The first line #cloud-config tells cloud-init that this is a cloud config file and should be treated as such.

We then have a top level object – users with the following characteristics:

  • A new user with the name of ‘strato’

  • Part of the sudo group with a bash shell, with the correct privileges in the sudoers file which allow this user to run all privileged commands without having to provide a password

  • Determines which key should be added to the user’s ~/.ssh/authorized_keys file when it is created

Injecting Key-Value Pairs

When deploying at scale you are probably already using some kind of configuration management system such as Puppet, Salt or Chef to customize your instances. To manage each of these individually does not scale.

How can cloud-config help?

When you provision an instance, you would like to be able to identify the instance to be provisioned in a certain way.

For example, you would like the instance to be installed as a web server, to provide static content for your web application. The flow would be as follows:

  1. Provision an instance with cloud-config

  2. Configure the instance to point to your configuration management server

  3. Identify the instance as a web server

This can be accomplished by defining a custom variable as part of your user-data which will be parsed by cloud-init and then used further for the provisioning of the instance.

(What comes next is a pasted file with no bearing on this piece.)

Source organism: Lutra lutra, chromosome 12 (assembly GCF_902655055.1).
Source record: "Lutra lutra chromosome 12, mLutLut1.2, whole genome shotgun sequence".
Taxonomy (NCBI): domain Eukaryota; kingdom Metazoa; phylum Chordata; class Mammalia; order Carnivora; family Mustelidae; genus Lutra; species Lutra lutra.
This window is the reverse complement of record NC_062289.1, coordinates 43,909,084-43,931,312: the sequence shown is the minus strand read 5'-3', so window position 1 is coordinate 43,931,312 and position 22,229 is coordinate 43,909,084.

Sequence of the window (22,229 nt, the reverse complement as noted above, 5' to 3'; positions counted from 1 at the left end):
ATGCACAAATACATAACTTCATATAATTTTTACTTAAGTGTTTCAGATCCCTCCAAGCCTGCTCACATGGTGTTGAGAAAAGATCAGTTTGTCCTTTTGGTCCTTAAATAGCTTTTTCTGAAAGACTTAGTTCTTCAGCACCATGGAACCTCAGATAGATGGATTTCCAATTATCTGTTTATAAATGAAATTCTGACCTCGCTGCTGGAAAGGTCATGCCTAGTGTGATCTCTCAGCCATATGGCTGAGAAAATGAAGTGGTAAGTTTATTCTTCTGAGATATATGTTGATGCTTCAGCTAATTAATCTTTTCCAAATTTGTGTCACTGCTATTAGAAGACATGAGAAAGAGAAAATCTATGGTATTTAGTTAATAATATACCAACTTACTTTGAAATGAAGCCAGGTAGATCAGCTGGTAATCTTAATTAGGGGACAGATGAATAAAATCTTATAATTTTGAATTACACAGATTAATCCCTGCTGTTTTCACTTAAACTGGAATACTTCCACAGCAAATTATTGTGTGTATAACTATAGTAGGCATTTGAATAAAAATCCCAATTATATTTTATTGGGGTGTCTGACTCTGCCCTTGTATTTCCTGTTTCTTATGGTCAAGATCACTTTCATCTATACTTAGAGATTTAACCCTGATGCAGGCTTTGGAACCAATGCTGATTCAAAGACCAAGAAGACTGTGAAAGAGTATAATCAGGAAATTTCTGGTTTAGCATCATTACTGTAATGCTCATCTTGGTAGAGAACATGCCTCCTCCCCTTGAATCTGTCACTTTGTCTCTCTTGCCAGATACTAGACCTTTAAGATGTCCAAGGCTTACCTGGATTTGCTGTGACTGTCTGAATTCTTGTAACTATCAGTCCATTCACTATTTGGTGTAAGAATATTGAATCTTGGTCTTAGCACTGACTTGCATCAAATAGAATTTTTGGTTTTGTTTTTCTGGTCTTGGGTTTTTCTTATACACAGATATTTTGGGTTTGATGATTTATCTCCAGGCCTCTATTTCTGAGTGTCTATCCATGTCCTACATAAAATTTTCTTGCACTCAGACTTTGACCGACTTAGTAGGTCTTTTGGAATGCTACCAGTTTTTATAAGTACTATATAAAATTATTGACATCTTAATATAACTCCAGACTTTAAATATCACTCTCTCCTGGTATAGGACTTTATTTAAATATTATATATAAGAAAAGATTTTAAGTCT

Following is an abbreviated example (this is not a full solution) of how this would be accomplished:

#!/bin/sh set -e -x # Standard role defaultrole=web #
# get role from commandline or if absent from hiera
# if [ $# -gt 0 ]; then  role=$1 else  role="`hiera -c
role $defaultrole 2>&1`" fi # # Run puppet.
# if [ -f /etc/puppet/manifests/$role.pp  ]; then  puppet apply
/etc/puppet/manifests/$role.pp else
echo "/etc/puppet/manifests/$role.pp was not found!"
exit 1 fi

Here we have defined the instance with the role of a web server, and instructed the instance to apply the appropriate modules according to the role for which the instance was defined. This could also be accomplished by setting specific metadata on the instance through your cloud platform upon instantiation, and then configuring the instance to retrieve that information and act upon it.

Adding Specific Yum Repositories

To install your software you need to configure a specific yum or apt repository on the instance so that it will know from where to pull the correct packages. This can be accomplished by adding the following lines to your cloud-config file:

#cloud-config # # Add yum repository configuration to the system
# # The following example adds the file /etc/yum.repos.d/epel_testing.repo
# which can then subsequently be used by yum for later operations.
# The name of the repository    epel-testing:
enabled: false
failovermethod: priority
gpgcheck: true
gpgkey: file:///etc/pki/rpm-gpg/RPM-GPG-KEY-EPEL
name: Extra Packages for Enterprise Linux 5 - Testing


Cloud-init is a proven method of bootstrapping your instances in the cloud and creating a standard environment for your workloads to run on, providing standardization and manageability.